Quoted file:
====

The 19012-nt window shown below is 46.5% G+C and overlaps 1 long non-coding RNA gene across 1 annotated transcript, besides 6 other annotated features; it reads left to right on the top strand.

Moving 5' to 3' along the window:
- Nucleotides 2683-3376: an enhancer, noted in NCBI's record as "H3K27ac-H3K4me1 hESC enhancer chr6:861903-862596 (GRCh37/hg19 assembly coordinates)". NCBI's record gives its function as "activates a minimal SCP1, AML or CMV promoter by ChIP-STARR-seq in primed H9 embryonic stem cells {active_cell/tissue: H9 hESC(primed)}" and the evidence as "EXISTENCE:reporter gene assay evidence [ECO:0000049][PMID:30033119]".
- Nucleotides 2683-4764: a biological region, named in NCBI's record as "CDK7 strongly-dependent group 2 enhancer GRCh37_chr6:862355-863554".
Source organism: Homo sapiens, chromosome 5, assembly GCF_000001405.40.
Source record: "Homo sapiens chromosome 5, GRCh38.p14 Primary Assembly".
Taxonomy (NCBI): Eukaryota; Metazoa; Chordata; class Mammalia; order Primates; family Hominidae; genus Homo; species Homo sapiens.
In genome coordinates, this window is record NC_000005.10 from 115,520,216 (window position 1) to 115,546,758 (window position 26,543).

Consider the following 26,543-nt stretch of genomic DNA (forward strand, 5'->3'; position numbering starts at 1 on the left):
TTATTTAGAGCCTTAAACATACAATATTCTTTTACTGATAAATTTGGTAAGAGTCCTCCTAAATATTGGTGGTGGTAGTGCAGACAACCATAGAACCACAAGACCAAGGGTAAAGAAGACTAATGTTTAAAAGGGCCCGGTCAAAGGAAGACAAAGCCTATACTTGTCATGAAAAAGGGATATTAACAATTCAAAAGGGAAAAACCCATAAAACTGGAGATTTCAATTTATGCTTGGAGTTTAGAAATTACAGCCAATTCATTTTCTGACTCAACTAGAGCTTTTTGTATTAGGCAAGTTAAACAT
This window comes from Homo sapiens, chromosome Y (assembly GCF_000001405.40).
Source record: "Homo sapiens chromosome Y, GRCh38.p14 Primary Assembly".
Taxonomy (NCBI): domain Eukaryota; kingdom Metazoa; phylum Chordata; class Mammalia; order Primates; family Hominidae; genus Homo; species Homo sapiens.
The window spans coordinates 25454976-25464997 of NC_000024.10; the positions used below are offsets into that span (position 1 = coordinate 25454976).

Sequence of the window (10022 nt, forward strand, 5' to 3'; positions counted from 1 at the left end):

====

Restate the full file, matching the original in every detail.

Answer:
The 19012-nt window shown below is 46.5% G+C and overlaps 1 long non-coding RNA gene across 1 annotated transcript, besides 6 other annotated features; it reads left to right on the top strand.

Moving 5' to 3' along the window:
- Nucleotides 2683-3376: an enhancer, noted in NCBI's record as "H3K27ac-H3K4me1 hESC enhancer chr6:861903-862596 (GRCh37/hg19 assembly coordinates)". NCBI's record gives its function as "activates a minimal SCP1, AML or CMV promoter by ChIP-STARR-seq in primed H9 embryonic stem cells {active_cell/tissue: H9 hESC(primed)}" and the evidence as "EXISTENCE:reporter gene assay evidence [ECO:0000049][PMID:30033119]".
- Nucleotides 2683-4764: a biological region, named in NCBI's record as "CDK7 strongly-dependent group 2 enhancer GRCh37_chr6:862355-863554".
Source organism: Homo sapiens, chromosome 5, assembly GCF_000001405.40.
Source record: "Homo sapiens chromosome 5, GRCh38.p14 Primary Assembly".
Taxonomy (NCBI): Eukaryota; Metazoa; Chordata; class Mammalia; order Primates; family Hominidae; genus Homo; species Homo sapiens.
In genome coordinates, this window is record NC_000005.10 from 115,520,216 (window position 1) to 115,546,758 (window position 26,543).

Consider the following 26,543-nt stretch of genomic DNA (forward strand, 5'->3'; position numbering starts at 1 on the left):
TTATTTAGAGCCTTAAACATACAATATTCTTTTACTGATAAATTTGGTAAGAGTCCTCCTAAATATTGGTGGTGGTAGTGCAGACAACCATAGAACCACAAGACCAAGGGTAAAGAAGACTAATGTTTAAAAGGGCCCGGTCAAAGGAAGACAAAGCCTATACTTGTCATGAAAAAGGGATATTAACAATTCAAAAGGGAAAAACCCATAAAACTGGAGATTTCAATTTATGCTTGGAGTTTAGAAATTACAGCCAATTCATTTTCTGACTCAACTAGAGCTTTTTGTATTAGGCAAGTTAAACAT
This window comes from Homo sapiens, chromosome Y (assembly GCF_000001405.40).
Source record: "Homo sapiens chromosome Y, GRCh38.p14 Primary Assembly".
Taxonomy (NCBI): domain Eukaryota; kingdom Metazoa; phylum Chordata; class Mammalia; order Primates; family Hominidae; genus Homo; species Homo sapiens.
The window spans coordinates 25454976-25464997 of NC_000024.10; the positions used below are offsets into that span (position 1 = coordinate 25454976).

Sequence of the window (10022 nt, forward strand, 5' to 3'; positions counted from 1 at the left end):